September 26, 2012:
The Dark Side of Block Feeding

Block feeding is an effective method of reducing milk production in mothers with hyperlactation. If the intervals of time between alternating breasts (blocks) are increased gradually and mothers are instructed to express minimal amounts of milk by hand to maintain comfort, the risk of engorgement and milk stasis, plugged ducts and mastitis are low. Block feeding is problematic when applied to mothers who do not have hyperlactation. Many mothers know about block feeding, and resort to unilateral feeds when their infants are fussy or have difficulty handling milk flow. Sometimes breastfeeding helpers recommend block feeding in a telephone contact when mothers report infant fussiness, without a good feeding assessment and weight history. Block feeding should only be recommended when the infant is consistently gaining more than 8 oz (225 g) per week and has no risk factors for inefficient feeding if the milk production is reduced. Tongue-tied infants may have difficulty handling a normal milk flow, then fail to thrive if mother deliberately reduces milk production. Before advising block feeding, infants should be assessed for dysphagia, tongue-tie, micrognathia, respiratory tract instability (laryngomalacia/tracheomalacia). Test weights are also helpful in determining whether motherís milk flow is excessive due to increased milk production or whether the infant is having difficulty with a normal flow.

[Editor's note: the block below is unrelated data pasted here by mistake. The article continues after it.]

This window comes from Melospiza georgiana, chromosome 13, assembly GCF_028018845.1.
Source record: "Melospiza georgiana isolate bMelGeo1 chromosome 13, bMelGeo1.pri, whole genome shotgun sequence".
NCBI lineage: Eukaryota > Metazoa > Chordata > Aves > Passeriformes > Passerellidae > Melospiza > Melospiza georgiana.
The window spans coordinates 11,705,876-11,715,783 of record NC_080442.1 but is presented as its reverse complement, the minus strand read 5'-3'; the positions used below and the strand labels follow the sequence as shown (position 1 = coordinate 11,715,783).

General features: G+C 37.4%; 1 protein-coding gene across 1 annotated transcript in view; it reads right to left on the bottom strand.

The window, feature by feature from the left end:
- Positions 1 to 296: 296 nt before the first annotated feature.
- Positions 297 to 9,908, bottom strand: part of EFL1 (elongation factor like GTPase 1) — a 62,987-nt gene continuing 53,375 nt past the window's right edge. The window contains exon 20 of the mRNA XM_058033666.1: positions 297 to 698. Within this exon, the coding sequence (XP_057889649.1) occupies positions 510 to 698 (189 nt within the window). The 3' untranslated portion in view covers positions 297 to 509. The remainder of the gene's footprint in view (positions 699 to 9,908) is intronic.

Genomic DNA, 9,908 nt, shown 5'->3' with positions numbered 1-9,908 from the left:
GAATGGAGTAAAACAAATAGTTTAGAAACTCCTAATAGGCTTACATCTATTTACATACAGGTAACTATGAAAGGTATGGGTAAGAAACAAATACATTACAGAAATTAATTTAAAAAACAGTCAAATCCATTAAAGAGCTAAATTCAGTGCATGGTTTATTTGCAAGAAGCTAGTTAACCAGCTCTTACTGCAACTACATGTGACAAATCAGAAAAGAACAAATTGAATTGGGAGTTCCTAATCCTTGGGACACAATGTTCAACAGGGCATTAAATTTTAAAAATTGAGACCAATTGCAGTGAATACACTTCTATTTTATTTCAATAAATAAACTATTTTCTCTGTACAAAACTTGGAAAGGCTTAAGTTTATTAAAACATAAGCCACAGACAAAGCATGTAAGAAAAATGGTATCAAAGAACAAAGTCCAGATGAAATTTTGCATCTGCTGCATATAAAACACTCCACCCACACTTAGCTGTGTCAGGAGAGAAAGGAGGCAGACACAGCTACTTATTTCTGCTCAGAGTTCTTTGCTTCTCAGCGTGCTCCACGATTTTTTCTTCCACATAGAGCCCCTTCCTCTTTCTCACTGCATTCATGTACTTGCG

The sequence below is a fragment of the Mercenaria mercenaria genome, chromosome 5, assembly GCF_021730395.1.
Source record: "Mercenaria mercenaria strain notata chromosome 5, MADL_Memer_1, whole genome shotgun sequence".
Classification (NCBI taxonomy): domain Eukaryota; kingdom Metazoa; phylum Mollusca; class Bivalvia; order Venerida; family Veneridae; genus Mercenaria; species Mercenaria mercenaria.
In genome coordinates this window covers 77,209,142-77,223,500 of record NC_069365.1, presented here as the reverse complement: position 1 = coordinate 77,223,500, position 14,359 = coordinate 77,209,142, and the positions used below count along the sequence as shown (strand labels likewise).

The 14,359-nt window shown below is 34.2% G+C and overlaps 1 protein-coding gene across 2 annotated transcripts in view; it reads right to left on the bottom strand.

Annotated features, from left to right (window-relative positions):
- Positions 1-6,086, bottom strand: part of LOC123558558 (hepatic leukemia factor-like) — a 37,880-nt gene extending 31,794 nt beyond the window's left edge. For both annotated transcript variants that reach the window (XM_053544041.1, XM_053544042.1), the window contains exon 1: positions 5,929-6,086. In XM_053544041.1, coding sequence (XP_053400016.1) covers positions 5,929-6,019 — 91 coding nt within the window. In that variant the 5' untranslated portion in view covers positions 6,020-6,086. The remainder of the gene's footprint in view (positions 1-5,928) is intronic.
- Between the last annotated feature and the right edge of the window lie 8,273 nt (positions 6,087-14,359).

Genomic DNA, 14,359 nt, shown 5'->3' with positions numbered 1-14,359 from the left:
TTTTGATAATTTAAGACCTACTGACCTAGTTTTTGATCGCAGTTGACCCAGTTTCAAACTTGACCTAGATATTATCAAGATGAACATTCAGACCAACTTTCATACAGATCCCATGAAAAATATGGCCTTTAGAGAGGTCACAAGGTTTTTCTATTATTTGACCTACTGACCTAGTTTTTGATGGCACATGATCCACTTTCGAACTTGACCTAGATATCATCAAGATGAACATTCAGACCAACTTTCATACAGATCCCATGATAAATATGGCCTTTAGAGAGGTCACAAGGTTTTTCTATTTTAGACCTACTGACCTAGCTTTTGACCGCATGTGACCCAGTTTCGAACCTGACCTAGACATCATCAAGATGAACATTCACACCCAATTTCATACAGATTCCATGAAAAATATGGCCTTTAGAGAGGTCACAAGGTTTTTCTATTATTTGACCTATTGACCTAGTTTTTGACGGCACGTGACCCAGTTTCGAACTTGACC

Feedback

Share your own nuances. Email your submissions to: vincent.genna@gmail.com. Please include "comment" and the title of the post in your subject line, and your name and credentials if you would like them posted.